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Recently, I sat down to read Nicholas Mang’s case study of Curitiba, Brazil, which is now available on the Regenesis Group website. As I read I was reminded of a powerful 1981 Wendell Berry essay, called Solving for Pattern.  In the essay, Berry describes three kinds of solutions to the “problems of our time.” The first, he writes, is the solution that causes “a ramifying series of new problems.” A modern example can be found in energy-efficient lightbulbs that attempt to solve the problem of carbon emissions, but leach mercury into landfills when disposed of. The second type of solution is “that which immediately worsens the problem it is intended to solve.” Berry gives the example of attempting to fix compacted soil with a tractor whose weight further compacts the soil. Bringing in a bigger tractor only makes the situation worse. The third type of solution, the type that Berry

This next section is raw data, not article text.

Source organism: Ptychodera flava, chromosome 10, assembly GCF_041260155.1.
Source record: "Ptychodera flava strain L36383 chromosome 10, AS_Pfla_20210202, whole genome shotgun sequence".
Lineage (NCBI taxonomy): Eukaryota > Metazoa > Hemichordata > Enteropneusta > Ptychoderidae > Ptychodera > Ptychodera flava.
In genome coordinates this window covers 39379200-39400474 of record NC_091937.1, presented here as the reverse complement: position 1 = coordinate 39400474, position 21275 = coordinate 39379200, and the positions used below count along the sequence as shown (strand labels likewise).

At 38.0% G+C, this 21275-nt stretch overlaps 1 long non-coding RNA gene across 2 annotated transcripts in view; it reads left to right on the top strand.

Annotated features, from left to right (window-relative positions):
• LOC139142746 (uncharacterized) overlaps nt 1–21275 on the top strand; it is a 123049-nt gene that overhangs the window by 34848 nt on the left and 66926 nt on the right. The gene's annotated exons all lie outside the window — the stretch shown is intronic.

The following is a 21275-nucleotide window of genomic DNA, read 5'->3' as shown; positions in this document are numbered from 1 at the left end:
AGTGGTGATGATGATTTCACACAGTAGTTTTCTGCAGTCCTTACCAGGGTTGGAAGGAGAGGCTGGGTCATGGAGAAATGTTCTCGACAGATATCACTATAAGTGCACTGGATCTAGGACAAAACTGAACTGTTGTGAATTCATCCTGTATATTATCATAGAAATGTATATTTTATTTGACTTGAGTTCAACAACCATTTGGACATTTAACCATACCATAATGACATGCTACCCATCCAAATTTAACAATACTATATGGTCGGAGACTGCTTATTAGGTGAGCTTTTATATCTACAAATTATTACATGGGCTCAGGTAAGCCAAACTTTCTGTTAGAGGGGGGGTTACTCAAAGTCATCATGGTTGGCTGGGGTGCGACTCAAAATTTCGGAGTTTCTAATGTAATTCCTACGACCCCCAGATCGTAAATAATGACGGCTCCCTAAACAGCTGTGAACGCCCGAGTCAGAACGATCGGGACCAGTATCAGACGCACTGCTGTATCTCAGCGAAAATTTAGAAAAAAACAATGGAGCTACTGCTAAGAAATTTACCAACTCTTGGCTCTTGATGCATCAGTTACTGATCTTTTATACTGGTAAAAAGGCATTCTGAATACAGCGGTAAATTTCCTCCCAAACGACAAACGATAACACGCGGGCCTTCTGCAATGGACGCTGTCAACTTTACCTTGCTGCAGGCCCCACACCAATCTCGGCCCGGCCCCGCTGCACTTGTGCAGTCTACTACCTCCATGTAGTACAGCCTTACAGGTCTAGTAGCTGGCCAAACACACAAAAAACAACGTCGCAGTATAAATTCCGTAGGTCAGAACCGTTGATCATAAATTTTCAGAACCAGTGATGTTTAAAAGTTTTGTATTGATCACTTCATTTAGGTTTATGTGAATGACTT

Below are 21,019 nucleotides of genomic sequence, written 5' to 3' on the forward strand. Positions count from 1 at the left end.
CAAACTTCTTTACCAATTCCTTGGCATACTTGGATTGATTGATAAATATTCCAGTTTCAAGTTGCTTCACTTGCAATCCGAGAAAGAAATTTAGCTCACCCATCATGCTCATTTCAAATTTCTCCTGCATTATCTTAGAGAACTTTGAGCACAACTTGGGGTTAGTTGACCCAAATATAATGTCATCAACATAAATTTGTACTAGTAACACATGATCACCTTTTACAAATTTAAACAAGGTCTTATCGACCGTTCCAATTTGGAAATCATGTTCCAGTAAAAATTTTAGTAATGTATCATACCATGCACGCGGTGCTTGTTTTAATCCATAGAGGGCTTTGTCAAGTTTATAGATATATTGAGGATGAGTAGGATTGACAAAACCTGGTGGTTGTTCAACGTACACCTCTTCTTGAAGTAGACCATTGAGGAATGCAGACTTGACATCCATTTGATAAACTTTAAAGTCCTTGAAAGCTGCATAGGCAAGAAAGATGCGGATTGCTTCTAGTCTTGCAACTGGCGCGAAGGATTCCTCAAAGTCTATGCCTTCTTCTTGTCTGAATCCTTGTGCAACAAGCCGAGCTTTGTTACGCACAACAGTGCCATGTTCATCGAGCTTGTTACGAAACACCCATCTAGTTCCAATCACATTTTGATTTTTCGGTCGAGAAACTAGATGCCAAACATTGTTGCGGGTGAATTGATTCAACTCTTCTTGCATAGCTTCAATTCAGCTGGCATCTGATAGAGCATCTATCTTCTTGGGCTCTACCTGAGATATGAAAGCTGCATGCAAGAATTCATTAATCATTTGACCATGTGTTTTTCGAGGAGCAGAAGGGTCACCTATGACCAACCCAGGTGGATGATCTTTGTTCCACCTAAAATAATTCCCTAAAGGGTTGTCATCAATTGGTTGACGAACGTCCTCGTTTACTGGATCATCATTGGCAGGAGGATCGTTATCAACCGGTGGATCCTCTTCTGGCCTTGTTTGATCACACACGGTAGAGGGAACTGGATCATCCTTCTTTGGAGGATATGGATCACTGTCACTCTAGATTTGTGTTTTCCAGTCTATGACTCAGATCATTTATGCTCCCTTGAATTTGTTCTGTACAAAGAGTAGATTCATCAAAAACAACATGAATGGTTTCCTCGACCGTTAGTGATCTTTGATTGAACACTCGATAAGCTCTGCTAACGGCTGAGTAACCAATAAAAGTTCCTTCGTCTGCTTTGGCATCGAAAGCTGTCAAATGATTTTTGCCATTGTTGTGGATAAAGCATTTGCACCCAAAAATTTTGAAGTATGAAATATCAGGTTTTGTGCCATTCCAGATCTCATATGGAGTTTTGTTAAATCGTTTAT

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Balancing Needs and Potential